Today, I got to thinking about the obsessive nature of my cleaning rituals after KR said to me, “You’re washing the dishes before you wash the dishes? No wonder it takes you so long.” I promptly allowed him to take over dish duty and went to do something else, without saying a word. It’s because of comments like this that I’ve pretty much given up cleaning on weekends or anytime KR is at home. When KR makes comments like these, I feel inadequate, even stupid, for feeling compelled to perform these cleaning rituals in a certain way. This has been a regular occurrence throughout 3 different relationships. In each relationship, my significant other felt the need to criticize my “mad” methods.
Every single day (at least, when KR is not home), I must clean the kitchen in a particular order, wash dishes in a particular order, sweep the floors in a particular direction, clean out the litter boxes in a particular order. Weekly and monthly tasks follow the same compulsory habits that I just can’t seem to break. Doing it any other way feels “wrong.” However, I couldn’t care less how KR does these tasks should he choose to do them. I have no control over how he does them and want no control over how he does them. I get that my methods of distraction are less than efficient, even somewhat irrational at times; but it would be nice to not feel criticized for something that I feel I have no control over.
And before anyone reaches out and makes the invalidating comment, “But you do have control over your behaviors,” let me just say, “NO! You are wrong!”
I have never really considered myself obsessive-compulsive to a fault; but that is how I feel when KR or anyone else, for that matter, makes a comment that seemingly attacks something that I can only call self-soothing. Don’t get me wrong I absolutely hate cleaning, with a passion; but it’s mind-numbingly boring tasks like cleaning that help me feel in control of my environment when nothing else feels within my control. And obsessively cleaning is better than obsessively thinking about suicide or other self-harming behaviors that are, quite frankly, frightening. Cleaning is a more productive use of time regardless of how long it takes.
Stress and anxiety certainly increase these thoughts and make the rituals non-negotiable. Should I not be able to perform them exactly the way I intend to, I won’t do them at all (until I am alone, which seems to be the only negotiable aspect since the anxiety of being criticized outweighs the anxiety of not performing the cleaning tasks). Maybe, that just makes me stubborn; but undoubtedly, it feels more like an anxiety issue than a character flaw. And stubbornness is not always a bad thing.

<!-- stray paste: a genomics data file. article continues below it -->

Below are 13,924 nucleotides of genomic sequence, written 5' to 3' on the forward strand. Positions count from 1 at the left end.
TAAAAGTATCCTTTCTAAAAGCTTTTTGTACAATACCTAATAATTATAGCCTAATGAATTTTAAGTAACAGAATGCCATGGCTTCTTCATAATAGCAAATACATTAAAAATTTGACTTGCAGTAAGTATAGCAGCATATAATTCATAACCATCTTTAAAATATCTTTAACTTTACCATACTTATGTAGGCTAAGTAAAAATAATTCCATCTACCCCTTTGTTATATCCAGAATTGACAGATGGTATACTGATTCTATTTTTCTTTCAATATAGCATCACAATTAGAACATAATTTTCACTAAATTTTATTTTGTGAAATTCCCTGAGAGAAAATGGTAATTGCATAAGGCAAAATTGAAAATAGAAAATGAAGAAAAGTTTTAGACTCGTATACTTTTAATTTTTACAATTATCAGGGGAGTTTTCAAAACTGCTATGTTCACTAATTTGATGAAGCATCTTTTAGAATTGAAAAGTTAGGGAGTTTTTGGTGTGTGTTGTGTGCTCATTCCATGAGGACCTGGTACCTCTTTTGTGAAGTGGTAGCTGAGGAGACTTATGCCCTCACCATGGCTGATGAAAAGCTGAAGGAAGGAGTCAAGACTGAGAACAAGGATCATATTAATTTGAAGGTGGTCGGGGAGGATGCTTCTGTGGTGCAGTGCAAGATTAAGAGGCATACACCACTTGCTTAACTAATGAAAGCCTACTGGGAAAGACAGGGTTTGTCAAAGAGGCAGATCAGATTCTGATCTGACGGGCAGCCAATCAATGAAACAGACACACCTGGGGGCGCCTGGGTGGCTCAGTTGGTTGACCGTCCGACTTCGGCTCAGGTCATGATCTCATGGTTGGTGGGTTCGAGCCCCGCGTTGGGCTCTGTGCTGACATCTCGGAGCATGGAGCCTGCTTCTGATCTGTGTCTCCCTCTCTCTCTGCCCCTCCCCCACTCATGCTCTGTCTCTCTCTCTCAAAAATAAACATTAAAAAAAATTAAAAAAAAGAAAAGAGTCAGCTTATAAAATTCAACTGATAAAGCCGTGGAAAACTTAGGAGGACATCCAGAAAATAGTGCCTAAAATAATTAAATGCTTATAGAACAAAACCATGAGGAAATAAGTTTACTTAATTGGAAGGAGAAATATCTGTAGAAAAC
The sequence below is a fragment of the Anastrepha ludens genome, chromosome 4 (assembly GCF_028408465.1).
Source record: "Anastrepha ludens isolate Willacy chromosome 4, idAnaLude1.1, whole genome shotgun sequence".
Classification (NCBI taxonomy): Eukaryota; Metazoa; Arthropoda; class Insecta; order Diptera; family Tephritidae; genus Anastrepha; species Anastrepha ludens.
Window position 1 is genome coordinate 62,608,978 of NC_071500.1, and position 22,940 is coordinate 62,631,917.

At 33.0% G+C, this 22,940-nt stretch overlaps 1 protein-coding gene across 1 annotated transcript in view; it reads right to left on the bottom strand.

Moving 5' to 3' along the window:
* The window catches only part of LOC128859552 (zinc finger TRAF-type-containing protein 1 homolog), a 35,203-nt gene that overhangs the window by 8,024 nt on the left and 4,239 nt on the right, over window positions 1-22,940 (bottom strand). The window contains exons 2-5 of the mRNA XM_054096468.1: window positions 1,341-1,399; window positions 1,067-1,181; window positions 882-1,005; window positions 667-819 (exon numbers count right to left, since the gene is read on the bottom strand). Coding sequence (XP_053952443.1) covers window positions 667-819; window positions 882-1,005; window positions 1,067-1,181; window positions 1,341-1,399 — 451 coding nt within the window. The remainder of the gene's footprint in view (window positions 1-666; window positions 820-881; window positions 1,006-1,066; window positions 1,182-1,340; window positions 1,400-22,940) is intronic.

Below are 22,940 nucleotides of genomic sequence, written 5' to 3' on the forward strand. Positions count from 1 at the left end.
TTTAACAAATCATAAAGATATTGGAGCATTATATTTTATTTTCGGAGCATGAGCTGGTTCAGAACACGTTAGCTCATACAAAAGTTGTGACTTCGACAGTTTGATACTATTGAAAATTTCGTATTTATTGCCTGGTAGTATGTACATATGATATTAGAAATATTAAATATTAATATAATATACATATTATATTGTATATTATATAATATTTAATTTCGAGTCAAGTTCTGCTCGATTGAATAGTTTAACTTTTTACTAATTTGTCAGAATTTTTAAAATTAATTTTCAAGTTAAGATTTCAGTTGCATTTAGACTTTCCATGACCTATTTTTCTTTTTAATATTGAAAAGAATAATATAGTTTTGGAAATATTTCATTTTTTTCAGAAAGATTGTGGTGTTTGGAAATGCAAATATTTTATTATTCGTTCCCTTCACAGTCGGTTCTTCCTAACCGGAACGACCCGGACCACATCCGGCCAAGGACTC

This isn’t even about finding perfection or doing something perfectly (though, I’ll admit to being a perfectionist in many respects). It’s more about finding order out of chaos. And right now, life is feeling a little chaotic due to circumstances beyond my control with the neighbors (by the way, the neighbors have already bought their kids a new BB gun <sigh>).
Thinking about all of this makes me wonder why I have to be the one who is always expected to change her behavior? Why can’t other people just be nice? Show kindness and understanding? Show a little freakin’ compassion and respect?
My thoughts return to my neighbors and their odd behavior. It’s not “right” for me to judge them or to be critical of them, no matter how badly they get on my nerves. In my heart, I truly believe that everyone deserves kindness, understanding, compassion, and respect, regardless of my perception of that person because no one knows the struggles of another. And perhaps, that is where the conflict with my neighbors is coming from. Of course, KR’s negativity in this situation surely isn’t helping matters any. After the ball hit the side of the house for the umpteen-billionth time yesterday, KR went outside and confiscated the ball from the kids. Not sure if he had the right to do that, but none of the adults came over complaining….
Stick a fork in me… I’m done.